Blu-ray Review: Two From Hell

With the highly anticipated Three From Hell on the horizon, Rob Zombie’s long-awaited third instalment in his Firefly series; Umbrella Entertainment have packaged both House of 1000 Corpses and The Devil’s Rejects together as a double bill, appropriately titled Two From Hell. Out now on Blu-ray with a stack of extras and exclusive artwork.

Can you believe Zombie’s debut feature is 16 years old? Hiring the controversial release on DVD still feels like yesterday. House of 1000 Corpses follows two young couples who are travelling through the backwoods of Texas on an urban legends road trip, but a nightmare quickly ensues when they encounter a bizarre and sadistic family of serial killers. Much like the old-timey ‘Ghost Train’ our young protagonists ride, watching this unleashed horror film is like walking through a carnival spook house, which each room more extreme than the one before it. Inspired by the likes of The Texas Chainsaw Massacre, mayhem, carnage and some of the most grotesque creatively, stamp this rural horror excretion for an unforgettable experience. Our villainous troupe of carnie killers, are unapologetically vile through their relentless torment of outsiders, presenting typical stereotypes native to Texas, but with a dark twist. Captain Spaulding, the unofficial poster boy of Rob Zombie’s brand of onscreen terror, is a defining role for veteran character actor Sid Haig. He steals every scene with his showmanship, quick temper and off-colour humour, the type of antagonist you equally love and hate. Zombie’s real-life wife Sherrie Moon Zombie is terrifyingly childlike as Baby Firefly while Bill Moseley is evil incarnate as Otis. It’s hard to escape the grip of House of 1000 Corpses once you press play. Its surreal quality leads you down a rabbit hole where the supernatural eventually presents itself in the most shocking way possible.

Inevitable sequel The Devil’s Rejects is a harsh reverse of fortune, which finds the Firefly family on the run from vengeful law enforcement who are prepared to stop at nothing until justice is served. Unlike its predecessor, which aims to be a straight-out bombastic horror movie, The Devil’s Rejects is a throwback to 70s grindhouse, an ultra-violent road thriller that’s highly disturbing in both nature and content. Our trio of put-upon killers, Otis, Baby and Captain Spaulding don’t break from their habit for murder and mayhem, even while Sheriff Wydell, play by William Forsythe (undeniably the most William Forsythe of roles), hunts them with equal intensity. Making our villains into the victims in a sense is a strange twist, especially when, Wydell, the film’s protagonist constantly walks a fine line between good and evil. We can’t help but root for the Firefly family, however reprehensible they appear to be. The Devil’s Rejects is not without moments of crude humour, which shamelessly takes aim at backwater folk and their questionable eccentricities relating to farm animals, which is a welcome break from the main narrative. I feel it would be unfair to measure performances by the level of acting skills because the cast certainly vary, but in terms of selling their roles to the audience no one falters. There’s an energy and unbridled passion that makes these unique characterisations stand out, which has become a signature trope of Zombie’s style of filmmaking.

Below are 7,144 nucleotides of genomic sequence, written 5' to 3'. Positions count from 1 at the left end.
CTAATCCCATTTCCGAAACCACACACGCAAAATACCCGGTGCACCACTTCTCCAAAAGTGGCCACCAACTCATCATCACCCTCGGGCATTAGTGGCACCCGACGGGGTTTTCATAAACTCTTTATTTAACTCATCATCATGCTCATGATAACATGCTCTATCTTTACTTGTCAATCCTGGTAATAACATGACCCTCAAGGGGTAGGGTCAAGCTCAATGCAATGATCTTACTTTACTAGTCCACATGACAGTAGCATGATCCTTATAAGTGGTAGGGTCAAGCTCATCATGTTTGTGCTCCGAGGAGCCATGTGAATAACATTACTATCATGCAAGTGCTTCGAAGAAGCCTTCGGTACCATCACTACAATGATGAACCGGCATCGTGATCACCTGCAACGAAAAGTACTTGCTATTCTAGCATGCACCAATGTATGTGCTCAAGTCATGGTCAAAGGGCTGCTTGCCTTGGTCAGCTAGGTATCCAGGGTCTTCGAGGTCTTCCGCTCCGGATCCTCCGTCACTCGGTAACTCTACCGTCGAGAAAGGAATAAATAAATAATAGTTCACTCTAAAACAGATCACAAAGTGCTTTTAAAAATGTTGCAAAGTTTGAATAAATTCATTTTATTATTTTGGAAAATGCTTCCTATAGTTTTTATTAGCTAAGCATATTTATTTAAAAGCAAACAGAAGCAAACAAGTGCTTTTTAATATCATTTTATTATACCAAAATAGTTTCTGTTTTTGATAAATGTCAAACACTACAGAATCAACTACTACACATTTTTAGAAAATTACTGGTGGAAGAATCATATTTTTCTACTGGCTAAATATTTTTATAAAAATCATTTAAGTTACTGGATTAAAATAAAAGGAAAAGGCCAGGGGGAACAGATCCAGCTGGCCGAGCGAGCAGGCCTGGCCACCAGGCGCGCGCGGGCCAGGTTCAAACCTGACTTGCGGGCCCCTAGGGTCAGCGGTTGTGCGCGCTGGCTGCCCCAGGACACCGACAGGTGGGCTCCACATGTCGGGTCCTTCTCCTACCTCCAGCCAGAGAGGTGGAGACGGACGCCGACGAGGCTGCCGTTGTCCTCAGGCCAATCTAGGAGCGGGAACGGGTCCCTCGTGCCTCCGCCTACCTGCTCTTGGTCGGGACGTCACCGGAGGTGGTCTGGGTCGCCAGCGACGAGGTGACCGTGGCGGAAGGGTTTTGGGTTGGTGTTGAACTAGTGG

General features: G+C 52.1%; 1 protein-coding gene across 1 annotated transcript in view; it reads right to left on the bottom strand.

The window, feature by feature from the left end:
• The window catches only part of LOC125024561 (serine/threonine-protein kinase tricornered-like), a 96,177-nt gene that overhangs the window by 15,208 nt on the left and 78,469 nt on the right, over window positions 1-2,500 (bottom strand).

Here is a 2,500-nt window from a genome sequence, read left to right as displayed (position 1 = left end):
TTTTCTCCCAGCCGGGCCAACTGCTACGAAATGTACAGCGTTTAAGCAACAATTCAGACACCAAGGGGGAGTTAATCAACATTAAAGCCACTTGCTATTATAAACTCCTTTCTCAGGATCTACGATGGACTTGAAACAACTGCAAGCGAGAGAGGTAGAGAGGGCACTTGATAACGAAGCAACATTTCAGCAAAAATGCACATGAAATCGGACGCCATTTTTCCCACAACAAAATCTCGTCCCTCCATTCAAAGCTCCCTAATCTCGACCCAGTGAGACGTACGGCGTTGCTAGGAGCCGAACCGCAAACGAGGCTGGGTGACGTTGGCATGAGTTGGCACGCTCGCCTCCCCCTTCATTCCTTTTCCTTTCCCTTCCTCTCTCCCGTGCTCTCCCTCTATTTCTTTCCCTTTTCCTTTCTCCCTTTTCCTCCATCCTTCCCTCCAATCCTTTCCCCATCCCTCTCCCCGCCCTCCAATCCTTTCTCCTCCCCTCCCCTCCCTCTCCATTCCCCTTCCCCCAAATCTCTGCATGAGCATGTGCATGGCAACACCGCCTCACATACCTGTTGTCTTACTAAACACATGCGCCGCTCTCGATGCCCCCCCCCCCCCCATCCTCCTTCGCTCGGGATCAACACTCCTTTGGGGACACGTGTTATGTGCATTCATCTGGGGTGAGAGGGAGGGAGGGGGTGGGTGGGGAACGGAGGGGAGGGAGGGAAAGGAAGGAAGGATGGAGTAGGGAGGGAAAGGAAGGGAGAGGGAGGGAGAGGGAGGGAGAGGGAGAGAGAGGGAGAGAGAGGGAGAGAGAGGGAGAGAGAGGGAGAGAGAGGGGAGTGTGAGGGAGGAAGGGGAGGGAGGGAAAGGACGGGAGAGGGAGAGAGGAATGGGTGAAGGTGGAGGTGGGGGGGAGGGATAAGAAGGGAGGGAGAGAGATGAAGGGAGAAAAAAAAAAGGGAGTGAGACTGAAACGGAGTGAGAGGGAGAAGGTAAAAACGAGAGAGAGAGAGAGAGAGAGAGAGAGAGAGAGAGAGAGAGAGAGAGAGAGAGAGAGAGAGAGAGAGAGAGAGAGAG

Calibrate your speakers, because the 7.1 DTS-HD HR and the 6.1 DTS-HD HR tracks (H1KC and TDR respectively) will take your home cinema to the very edge of audible oblivion. Immersive, loud and finely balanced, it’s almost a little too close for comfort given the nature of the two films, but I can’t think of a higher compliment. Much like Simon Sherry’s chaotically savage artwork suggests, colours are terrifyingly vibrant, especially those that matter and night scenes present great clarity, while not hindering the film’s intended effect of moonlit bloodlust. Both discs offer sound and vision of the highest order.


Often when we dive into bonus material we see a different side of the production along with the its cast and crew, but I feel like Rob Zombie’s films never really break character, which very much the case for these two titles. Despite the content being mostly ported from previous releases, there’s good variety with behind-the-scenes and Umbrella’s exclusive interview with William Bassett provides an unbiased perspective of House of 1000 Corpses as a supporting character.

House of 1000 Corpses (Disc 1)

  • Audio Commentary with Director Rob Zombie
  • Making of Featurette
  • Rehearsal footage
  • Casting footage
  • Cast and crew interviews
  • New interview with William Bassett
  • Theatrical Trailer

Going for a more novelty approach, The Devil’s Rejects offers a selection of mock-up material, such as two insane commercials and retro-style television with a dark but fun twist. They’re each well-presented and like the previous disc, ported from previous releases, but amounting to a more complete and definitive edition, which is enticing to fans and collectors alike.

The Devil’s Rejects (Disc 2)

  • Bloody Stand-up
  • Matthew McGrory Tribute
  • Buck Owens: Satan’s Got to Get Along Without Me
  • “Mary the Monkey Girl” Commercial
  • Captain Spaulding’s Xmas Commercial
  • Otis’ Home Movies
  • Deleted Scenes
  • Blooper Reel
  • Make-up Test
  • The Morris Green Show

Umbrella Entertainment’s flare for double features reaches new heights with Two From Hell, which wholeheartedly pairs two distinctive landmark horror films of the early to mid-2000s in the best way possible for fans of the divisive filmmaker.    

(2003 & 2005 dir: Rob Zombie)



direct blu-ray screen captures


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